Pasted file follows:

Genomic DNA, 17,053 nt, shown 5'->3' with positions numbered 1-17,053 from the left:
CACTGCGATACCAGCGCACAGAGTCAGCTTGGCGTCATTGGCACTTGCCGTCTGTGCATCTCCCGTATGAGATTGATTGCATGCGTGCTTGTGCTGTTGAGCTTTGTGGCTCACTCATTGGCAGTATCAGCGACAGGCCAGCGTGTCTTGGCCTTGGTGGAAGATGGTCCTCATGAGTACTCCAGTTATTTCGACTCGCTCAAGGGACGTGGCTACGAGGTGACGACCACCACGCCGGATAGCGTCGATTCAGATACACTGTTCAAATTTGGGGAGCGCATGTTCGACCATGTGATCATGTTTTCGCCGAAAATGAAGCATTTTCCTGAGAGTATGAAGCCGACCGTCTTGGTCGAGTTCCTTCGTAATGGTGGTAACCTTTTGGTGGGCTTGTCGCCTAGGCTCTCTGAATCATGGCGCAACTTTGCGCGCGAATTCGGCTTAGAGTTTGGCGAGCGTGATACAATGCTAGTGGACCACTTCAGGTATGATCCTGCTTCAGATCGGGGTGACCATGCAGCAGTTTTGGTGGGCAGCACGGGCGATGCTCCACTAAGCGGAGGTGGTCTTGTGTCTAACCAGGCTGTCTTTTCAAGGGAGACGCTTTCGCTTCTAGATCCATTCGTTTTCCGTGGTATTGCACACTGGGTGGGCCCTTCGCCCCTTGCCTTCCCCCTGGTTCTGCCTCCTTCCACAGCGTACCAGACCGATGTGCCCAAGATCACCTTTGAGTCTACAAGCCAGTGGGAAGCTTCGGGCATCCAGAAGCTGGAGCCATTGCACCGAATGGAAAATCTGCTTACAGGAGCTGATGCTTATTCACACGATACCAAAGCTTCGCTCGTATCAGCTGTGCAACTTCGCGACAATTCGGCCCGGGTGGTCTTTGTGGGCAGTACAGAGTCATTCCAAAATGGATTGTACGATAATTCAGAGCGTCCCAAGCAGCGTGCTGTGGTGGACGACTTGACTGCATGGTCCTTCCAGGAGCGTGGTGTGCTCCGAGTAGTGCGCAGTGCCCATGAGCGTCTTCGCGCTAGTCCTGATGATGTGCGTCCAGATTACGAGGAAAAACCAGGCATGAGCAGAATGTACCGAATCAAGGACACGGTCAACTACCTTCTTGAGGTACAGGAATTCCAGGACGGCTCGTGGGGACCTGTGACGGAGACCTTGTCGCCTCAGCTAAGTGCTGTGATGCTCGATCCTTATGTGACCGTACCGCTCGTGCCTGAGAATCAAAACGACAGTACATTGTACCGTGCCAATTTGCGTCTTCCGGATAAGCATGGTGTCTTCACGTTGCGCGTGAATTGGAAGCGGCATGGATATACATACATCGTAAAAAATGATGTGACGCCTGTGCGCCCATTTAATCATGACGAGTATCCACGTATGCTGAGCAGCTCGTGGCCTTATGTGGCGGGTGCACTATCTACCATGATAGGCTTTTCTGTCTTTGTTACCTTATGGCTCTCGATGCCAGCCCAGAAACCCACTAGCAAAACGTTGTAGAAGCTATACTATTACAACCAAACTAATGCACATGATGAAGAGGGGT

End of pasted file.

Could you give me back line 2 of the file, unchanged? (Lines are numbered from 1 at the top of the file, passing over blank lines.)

CACTGCGATACCAGCGCACAGAGTCAGCTTGGCGTCATTGGCACTTGCCGTCTGTGCATCTCCCGTATGAGATTGATTGCATGCGTGCTTGTGCTGTTGAGCTTTGTGGCTCACTCATTGGCAGTATCAGCGACAGGCCAGCGTGTCTTGGCCTTGGTGGAAGATGGTCCTCATGAGTACTCCAGTTATTTCGACTCGCTCAAGGGACGTGGCTACGAGGTGACGACCACCACGCCGGATAGCGTCGATTCAGATACACTGTTCAAATTTGGGGAGCGCATGTTCGACCATGTGATCATGTTTTCGCCGAAAATGAAGCATTTTCCTGAGAGTATGAAGCCGACCGTCTTGGTCGAGTTCCTTCGTAATGGTGGTAACCTTTTGGTGGGCTTGTCGCCTAGGCTCTCTGAATCATGGCGCAACTTTGCGCGCGAATTCGGCTTAGAGTTTGGCGAGCGTGATACAATGCTAGTGGACCACTTCAGGTATGATCCTGCTTCAGATCGGGGTGACCATGCAGCAGTTTTGGTGGGCAGCACGGGCGATGCTCCACTAAGCGGAGGTGGTCTTGTGTCTAACCAGGCTGTCTTTTCAAGGGAGACGCTTTCGCTTCTAGATCCATTCGTTTTCCGTGGTATTGCACACTGGGTGGGCCCTTCGCCCCTTGCCTTCCCCCTGGTTCTGCCTCCTTCCACAGCGTACCAGACCGATGTGCCCAAGATCACCTTTGAGTCTACAAGCCAGTGGGAAGCTTCGGGCATCCAGAAGCTGGAGCCATTGCACCGAATGGAAAATCTGCTTACAGGAGCTGATGCTTATTCACACGATACCAAAGCTTCGCTCGTATCAGCTGTGCAACTTCGCGACAATTCGGCCCGGGTGGTCTTTGTGGGCAGTACAGAGTCATTCCAAAATGGATTGTACGATAATTCAGAGCGTCCCAAGCAGCGTGCTGTGGTGGACGACTTGACTGCATGGTCCTTCCAGGAGCGTGGTGTGCTCCGAGTAGTGCGCAGTGCCCATGAGCGTCTTCGCGCTAGTCCTGATGATGTGCGTCCAGATTACGAGGAAAAACCAGGCATGAGCAGAATGTACCGAATCAAGGACACGGTCAACTACCTTCTTGAGGTACAGGAATTCCAGGACGGCTCGTGGGGACCTGTGACGGAGACCTTGTCGCCTCAGCTAAGTGCTGTGATGCTCGATCCTTATGTGACCGTACCGCTCGTGCCTGAGAATCAAAACGACAGTACATTGTACCGTGCCAATTTGCGTCTTCCGGATAAGCATGGTGTCTTCACGTTGCGCGTGAATTGGAAGCGGCATGGATATACATACATCGTAAAAAATGATGTGACGCCTGTGCGCCCATTTAATCATGACGAGTATCCACGTATGCTGAGCAGCTCGTGGCCTTATGTGGCGGGTGCACTATCTACCATGATAGGCTTTTCTGTCTTTGTTACCTTATGGCTCTCGATGCCAGCCCAGAAACCCACTAGCAAAACGTTGTAGAAGCTATACTATTACAACCAAACTAATGCACATGATGAAGAGGGGT